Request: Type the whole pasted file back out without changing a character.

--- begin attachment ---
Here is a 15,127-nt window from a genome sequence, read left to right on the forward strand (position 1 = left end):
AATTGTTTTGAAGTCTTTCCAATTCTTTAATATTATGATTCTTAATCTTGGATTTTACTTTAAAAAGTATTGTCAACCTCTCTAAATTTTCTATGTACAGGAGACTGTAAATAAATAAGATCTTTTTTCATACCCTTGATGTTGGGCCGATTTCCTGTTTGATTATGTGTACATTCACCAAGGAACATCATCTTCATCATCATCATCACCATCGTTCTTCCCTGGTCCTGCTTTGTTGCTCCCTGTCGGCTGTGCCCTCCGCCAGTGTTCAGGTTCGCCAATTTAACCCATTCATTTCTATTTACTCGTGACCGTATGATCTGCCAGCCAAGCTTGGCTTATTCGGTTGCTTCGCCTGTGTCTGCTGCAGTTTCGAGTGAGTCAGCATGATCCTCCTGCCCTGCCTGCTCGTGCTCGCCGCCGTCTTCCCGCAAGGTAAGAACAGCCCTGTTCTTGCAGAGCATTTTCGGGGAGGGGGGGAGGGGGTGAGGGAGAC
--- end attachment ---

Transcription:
Here is a 15,127-nt window from a genome sequence, read left to right on the forward strand (position 1 = left end):
AATTGTTTTGAAGTCTTTCCAATTCTTTAATATTATGATTCTTAATCTTGGATTTTACTTTAAAAAGTATTGTCAACCTCTCTAAATTTTCTATGTACAGGAGACTGTAAATAAATAAGATCTTTTTTCATACCCTTGATGTTGGGCCGATTTCCTGTTTGATTATGTGTACATTCACCAAGGAACATCATCTTCATCATCATCATCACCATCGTTCTTCCCTGGTCCTGCTTTGTTGCTCCCTGTCGGCTGTGCCCTCCGCCAGTGTTCAGGTTCGCCAATTTAACCCATTCATTTCTATTTACTCGTGACCGTATGATCTGCCAGCCAAGCTTGGCTTATTCGGTTGCTTCGCCTGTGTCTGCTGCAGTTTCGAGTGAGTCAGCATGATCCTCCTGCCCTGCCTGCTCGTGCTCGCCGCCGTCTTCCCGCAAGGTAAGAACAGCCCTGTTCTTGCAGAGCATTTTCGGGGAGGGGGGGAGGGGGTGAGGGAGAC